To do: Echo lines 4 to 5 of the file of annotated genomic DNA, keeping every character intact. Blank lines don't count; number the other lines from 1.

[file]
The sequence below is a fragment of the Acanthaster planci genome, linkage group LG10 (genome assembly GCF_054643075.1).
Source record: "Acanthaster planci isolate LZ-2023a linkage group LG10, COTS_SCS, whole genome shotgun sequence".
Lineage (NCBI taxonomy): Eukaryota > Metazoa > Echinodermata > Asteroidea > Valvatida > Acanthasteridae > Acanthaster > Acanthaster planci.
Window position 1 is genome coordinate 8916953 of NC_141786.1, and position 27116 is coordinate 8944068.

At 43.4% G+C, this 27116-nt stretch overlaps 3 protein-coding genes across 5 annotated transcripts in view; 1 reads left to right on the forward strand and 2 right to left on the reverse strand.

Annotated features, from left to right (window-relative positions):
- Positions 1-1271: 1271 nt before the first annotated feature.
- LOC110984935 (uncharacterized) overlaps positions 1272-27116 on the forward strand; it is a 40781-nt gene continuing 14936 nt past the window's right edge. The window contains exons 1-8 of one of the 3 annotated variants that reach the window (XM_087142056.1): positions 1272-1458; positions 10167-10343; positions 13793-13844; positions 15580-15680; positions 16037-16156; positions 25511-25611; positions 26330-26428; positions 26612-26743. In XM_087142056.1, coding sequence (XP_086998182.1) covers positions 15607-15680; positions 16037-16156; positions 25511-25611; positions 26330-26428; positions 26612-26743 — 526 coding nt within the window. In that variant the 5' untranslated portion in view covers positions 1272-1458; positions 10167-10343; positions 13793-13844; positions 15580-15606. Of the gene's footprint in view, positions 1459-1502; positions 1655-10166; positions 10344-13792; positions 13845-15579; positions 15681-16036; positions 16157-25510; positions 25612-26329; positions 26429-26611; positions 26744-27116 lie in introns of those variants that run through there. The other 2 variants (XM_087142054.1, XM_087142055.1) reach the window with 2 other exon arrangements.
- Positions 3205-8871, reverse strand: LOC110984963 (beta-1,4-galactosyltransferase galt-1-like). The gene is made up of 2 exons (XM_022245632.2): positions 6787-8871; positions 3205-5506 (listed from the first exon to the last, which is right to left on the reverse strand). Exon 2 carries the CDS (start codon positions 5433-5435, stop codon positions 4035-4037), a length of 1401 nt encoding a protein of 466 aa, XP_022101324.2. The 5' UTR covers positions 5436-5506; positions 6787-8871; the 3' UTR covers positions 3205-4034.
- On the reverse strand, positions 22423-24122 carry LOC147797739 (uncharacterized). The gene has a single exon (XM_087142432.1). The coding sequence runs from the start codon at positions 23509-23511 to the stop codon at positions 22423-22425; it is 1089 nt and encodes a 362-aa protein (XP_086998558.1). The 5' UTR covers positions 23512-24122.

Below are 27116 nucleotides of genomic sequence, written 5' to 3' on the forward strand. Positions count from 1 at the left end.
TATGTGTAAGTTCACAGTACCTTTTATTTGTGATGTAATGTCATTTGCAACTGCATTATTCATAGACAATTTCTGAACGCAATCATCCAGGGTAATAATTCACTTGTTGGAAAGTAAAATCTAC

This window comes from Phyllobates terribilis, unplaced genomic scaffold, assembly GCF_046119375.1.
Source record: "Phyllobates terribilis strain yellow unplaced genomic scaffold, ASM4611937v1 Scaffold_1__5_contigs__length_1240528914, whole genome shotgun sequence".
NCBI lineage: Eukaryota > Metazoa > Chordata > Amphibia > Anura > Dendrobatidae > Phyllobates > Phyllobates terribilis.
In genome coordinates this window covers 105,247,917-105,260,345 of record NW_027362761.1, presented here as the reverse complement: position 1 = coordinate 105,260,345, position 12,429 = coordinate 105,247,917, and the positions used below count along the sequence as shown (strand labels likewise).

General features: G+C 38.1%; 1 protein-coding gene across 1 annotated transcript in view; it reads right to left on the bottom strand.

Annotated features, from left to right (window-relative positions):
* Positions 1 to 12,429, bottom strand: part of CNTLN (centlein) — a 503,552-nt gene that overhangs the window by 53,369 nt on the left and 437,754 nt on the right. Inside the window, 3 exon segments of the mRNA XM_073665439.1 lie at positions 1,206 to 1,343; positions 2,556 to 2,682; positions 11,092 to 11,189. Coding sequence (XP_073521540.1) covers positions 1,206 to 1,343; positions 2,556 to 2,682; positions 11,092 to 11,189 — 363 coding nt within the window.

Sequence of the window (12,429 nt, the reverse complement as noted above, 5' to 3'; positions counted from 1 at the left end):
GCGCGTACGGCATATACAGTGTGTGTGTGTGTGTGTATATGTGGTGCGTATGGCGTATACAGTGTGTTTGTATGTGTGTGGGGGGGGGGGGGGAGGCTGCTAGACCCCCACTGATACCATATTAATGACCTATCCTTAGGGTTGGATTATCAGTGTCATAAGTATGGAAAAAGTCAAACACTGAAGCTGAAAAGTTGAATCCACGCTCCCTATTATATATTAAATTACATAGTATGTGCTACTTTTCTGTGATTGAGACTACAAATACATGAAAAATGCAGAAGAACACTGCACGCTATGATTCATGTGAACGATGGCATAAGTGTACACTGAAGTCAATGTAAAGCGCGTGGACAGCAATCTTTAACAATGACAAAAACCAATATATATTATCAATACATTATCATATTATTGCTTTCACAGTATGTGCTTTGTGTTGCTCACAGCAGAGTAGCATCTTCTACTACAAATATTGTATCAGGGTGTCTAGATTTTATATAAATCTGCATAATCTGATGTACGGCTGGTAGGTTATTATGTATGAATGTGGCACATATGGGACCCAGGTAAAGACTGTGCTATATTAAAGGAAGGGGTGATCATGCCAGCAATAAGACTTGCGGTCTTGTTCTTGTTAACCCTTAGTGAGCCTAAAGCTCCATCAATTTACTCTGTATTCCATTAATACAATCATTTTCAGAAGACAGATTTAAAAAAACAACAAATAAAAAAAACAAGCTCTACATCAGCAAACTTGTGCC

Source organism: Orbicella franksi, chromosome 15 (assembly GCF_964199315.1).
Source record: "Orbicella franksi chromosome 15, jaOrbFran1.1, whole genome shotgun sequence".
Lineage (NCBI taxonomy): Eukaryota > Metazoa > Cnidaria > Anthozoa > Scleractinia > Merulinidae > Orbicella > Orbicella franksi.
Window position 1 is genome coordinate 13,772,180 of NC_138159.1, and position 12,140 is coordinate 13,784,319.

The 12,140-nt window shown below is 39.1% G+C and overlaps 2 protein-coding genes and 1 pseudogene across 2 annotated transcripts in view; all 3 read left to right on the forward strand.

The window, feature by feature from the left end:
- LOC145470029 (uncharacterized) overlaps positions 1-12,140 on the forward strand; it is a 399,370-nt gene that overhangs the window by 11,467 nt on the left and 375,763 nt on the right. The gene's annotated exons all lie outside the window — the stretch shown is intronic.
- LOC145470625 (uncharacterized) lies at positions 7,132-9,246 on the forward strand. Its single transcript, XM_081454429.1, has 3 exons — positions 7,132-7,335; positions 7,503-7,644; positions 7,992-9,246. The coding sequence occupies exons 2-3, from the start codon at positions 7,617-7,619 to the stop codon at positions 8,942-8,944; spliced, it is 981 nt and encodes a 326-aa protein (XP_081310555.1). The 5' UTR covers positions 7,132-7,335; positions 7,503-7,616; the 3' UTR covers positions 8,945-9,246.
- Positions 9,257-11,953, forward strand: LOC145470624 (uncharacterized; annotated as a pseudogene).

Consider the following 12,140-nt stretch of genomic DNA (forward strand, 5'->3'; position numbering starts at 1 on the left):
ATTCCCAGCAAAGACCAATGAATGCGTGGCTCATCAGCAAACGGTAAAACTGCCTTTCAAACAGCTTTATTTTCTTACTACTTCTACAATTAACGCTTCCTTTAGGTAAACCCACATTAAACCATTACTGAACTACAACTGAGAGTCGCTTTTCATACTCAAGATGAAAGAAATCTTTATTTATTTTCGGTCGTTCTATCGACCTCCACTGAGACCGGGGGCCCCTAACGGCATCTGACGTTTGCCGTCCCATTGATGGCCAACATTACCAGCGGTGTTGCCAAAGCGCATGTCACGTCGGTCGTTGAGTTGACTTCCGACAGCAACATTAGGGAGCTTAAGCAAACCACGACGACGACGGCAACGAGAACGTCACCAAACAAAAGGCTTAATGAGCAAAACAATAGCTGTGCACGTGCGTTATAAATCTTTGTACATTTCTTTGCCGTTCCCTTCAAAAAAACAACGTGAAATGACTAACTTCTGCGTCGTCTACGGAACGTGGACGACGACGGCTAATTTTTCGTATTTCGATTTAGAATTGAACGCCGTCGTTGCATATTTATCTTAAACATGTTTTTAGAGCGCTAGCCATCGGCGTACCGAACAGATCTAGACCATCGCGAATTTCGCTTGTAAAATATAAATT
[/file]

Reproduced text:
Window position 1 is genome coordinate 8916953 of NC_141786.1, and position 27116 is coordinate 8944068.

At 43.4% G+C, this 27116-nt stretch overlaps 3 protein-coding genes across 5 annotated transcripts in view; 1 reads left to right on the forward strand and 2 right to left on the reverse strand.